Monday, December 8, 2014
Few studies have comprehensively examined the role the school environment plays in asthma and how effectively changing the environment may reduce morbidity, when adjusting for exposures in the home. In their review, Huffaker and Phipatanakul summarize the importance and common challenges of school-based environmental assessment and intervention studies linked to health effects (J Allergy Clin Immunol 2014; 134: 1232-1237). They discuss the challenges and potential benefits of comprehensive environmental assessment and health outcomes in inner-city schools.
The school environment has been shown to be a significant reservoir for allergens and pollutants. Indoor allergens known to be important in urban home environments may also be important in schools, including cockroach, cat, dog, mouse, dust-mite, and molds. Studies have identified children with asthma in inner-cities have markedly higher levels of mouse allergen in their schools compared to levels in their individual bedrooms. Given the paucity of comprehensive data on school-based environmental interventions and health outcomes, successful home-based strategies currently serve as the model for school-based interventions. For example, practical interventions to reduce environmental exposures at home such as the use of air filtration systems and integrated pest management can be utilized in schools.
Despite the challenges associated with implementing environmental interventions in schools, evidence supports the importance of school and classroom exposures and health outcomes. School-based interventions have the potential to reduce exposures for many symptomatic children, in contrast to the individual families impacted by home-based interventions. If effective, results from school-based interventional studies could inform public policy change, funding and initiatives. If it can be demonstrated that reduction of classroom-specific exposures leads to improved asthma outcomes, then findings can be translated into efficient and cost-effective strategies to benefit communities of children through improvement of the school environment, where children in America spend the majority of their day.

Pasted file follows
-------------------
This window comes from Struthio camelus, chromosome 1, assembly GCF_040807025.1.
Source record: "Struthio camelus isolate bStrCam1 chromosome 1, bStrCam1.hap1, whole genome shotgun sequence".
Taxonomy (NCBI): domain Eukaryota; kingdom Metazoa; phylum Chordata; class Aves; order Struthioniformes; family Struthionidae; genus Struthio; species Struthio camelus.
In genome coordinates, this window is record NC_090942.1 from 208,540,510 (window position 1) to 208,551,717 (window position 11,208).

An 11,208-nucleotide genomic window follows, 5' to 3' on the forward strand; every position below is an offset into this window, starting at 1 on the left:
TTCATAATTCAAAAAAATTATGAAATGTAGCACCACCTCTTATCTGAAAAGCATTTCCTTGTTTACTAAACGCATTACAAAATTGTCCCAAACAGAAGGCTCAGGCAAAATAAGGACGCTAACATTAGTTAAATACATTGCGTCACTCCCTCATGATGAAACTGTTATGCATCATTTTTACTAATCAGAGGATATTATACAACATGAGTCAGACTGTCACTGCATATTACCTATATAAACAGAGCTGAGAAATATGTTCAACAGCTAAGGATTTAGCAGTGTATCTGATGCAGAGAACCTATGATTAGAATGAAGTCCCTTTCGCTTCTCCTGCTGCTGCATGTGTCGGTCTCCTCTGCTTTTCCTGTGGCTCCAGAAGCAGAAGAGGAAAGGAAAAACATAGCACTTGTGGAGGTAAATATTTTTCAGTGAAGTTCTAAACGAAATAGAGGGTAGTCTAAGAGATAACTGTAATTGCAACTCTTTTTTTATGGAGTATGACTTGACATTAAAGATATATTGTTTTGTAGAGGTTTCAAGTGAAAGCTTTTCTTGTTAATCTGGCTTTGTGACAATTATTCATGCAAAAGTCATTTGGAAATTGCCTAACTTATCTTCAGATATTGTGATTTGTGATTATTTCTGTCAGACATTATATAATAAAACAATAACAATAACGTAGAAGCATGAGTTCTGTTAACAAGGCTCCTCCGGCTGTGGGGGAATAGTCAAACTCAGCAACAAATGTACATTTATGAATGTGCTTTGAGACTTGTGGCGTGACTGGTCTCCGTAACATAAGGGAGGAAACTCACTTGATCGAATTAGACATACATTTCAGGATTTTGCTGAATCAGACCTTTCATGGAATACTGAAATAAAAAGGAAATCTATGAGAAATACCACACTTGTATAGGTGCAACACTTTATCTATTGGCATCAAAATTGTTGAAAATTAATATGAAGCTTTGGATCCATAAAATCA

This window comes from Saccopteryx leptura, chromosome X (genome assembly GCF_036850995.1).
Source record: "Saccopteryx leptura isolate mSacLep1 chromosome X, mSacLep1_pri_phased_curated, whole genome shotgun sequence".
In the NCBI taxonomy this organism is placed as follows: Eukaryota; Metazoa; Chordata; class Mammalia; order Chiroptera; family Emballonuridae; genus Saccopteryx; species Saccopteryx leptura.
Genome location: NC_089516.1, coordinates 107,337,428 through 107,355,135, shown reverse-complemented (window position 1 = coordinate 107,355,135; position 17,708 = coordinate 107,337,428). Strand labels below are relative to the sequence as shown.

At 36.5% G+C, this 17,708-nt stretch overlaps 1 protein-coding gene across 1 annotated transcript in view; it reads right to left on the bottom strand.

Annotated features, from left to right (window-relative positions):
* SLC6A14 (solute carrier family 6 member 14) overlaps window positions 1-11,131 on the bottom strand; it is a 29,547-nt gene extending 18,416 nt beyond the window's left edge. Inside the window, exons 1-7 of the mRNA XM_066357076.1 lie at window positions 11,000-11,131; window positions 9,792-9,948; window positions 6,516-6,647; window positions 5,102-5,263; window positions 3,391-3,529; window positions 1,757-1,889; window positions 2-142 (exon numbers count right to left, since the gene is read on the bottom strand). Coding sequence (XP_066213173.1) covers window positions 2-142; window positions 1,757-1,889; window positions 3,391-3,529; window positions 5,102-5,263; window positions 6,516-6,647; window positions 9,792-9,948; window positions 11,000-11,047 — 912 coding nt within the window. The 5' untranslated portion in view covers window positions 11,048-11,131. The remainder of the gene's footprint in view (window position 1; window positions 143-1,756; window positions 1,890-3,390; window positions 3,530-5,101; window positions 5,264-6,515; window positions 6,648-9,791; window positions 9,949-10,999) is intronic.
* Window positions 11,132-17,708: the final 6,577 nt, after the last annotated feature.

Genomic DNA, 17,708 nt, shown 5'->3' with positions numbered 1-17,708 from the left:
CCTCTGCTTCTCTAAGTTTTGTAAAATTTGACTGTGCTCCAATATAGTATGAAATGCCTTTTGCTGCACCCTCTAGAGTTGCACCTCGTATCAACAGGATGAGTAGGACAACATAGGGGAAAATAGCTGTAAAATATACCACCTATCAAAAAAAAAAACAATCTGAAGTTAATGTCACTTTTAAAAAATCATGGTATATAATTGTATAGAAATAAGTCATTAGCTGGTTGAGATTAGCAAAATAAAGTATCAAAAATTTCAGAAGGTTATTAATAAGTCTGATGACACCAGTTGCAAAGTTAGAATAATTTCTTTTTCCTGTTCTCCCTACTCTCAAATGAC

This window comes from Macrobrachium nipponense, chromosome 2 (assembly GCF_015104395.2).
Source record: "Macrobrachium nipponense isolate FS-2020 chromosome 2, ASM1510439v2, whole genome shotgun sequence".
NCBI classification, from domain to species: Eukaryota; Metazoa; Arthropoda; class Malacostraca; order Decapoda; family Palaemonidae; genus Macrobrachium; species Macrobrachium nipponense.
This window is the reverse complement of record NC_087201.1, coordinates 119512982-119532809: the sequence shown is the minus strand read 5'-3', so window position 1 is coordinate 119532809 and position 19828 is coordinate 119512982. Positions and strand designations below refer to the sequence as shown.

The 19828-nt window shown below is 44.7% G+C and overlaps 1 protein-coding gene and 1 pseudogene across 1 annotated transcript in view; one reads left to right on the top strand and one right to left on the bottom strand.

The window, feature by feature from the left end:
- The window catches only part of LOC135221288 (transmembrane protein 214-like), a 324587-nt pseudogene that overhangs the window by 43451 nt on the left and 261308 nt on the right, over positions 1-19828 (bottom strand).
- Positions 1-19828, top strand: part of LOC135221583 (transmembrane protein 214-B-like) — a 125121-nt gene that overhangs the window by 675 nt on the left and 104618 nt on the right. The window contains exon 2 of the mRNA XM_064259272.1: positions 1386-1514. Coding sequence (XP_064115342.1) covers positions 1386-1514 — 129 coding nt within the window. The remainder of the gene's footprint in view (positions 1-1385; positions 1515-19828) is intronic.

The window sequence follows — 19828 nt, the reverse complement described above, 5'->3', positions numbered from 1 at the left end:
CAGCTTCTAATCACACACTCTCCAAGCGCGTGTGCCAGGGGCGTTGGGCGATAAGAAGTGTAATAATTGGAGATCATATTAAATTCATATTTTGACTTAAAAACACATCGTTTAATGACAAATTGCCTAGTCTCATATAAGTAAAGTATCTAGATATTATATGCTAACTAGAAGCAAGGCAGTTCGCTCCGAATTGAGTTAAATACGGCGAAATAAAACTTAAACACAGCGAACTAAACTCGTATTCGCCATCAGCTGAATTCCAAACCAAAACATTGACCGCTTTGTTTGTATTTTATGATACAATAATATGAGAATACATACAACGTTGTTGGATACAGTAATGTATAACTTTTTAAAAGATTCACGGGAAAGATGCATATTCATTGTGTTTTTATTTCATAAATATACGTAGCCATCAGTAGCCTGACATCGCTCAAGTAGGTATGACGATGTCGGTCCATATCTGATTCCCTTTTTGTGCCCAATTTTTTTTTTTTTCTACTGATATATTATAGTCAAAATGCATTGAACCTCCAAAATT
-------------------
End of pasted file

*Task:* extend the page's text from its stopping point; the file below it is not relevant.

Approximately 36,000 children miss school each day due to asthma which ultimately affects a child’s ability to learn. In fact, according to a U.S National Interview Survey, children with asthma missed three times more school and had a 1.7 times greater risk of having a learning disability compared to well children. Moreover, students attending schools with the highest proportions of low income students are more likely to miss school because of asthma. In their review article, Cicutto et al discuss how asthma and associated causal pathways can have interactive and synergistic effects that result in a complex situation that must be addressed collectively through a coordinated and partnered approach (J Allergy Clin Immunol 2014; 134: 1223-1230). School-centered interventions are thus directed at improving asthma control and reducing asthma-related absenteeism.
Asthma management at schools is important for pediatric pulmonologists and allergists, primary care providers and the whole interdisciplinary team working alongside them to provide quality asthma care. Several studies and systematic reviews demonstrate that students with asthma when supported through school-centered asthma care programs can have improvements in asthma knowledge, confidence in and actual practice of asthma management skills, regular use of preventive asthma medications, reduced school absenteeism, better school performance, and the use of urgent and emergent asthma care. Collectively, available research demonstrates that programs that either provide asthma care directly at-school and/or ensure adequate links between school, family and asthma care provider have achieved a reduction in asthma morbidity. The authors indicate that the synergy created by collaborative and coordinated efforts of schools and asthma care providers assists students and their families to achieve asthma control and reduce associated morbidity.
Future research is needed to determine the cost effectiveness of school-centered asthma programs and how to sustain program implementation once research funding no longer exists. Nonetheless, community asthma care providers are essential to successful asthma management across home and school settings.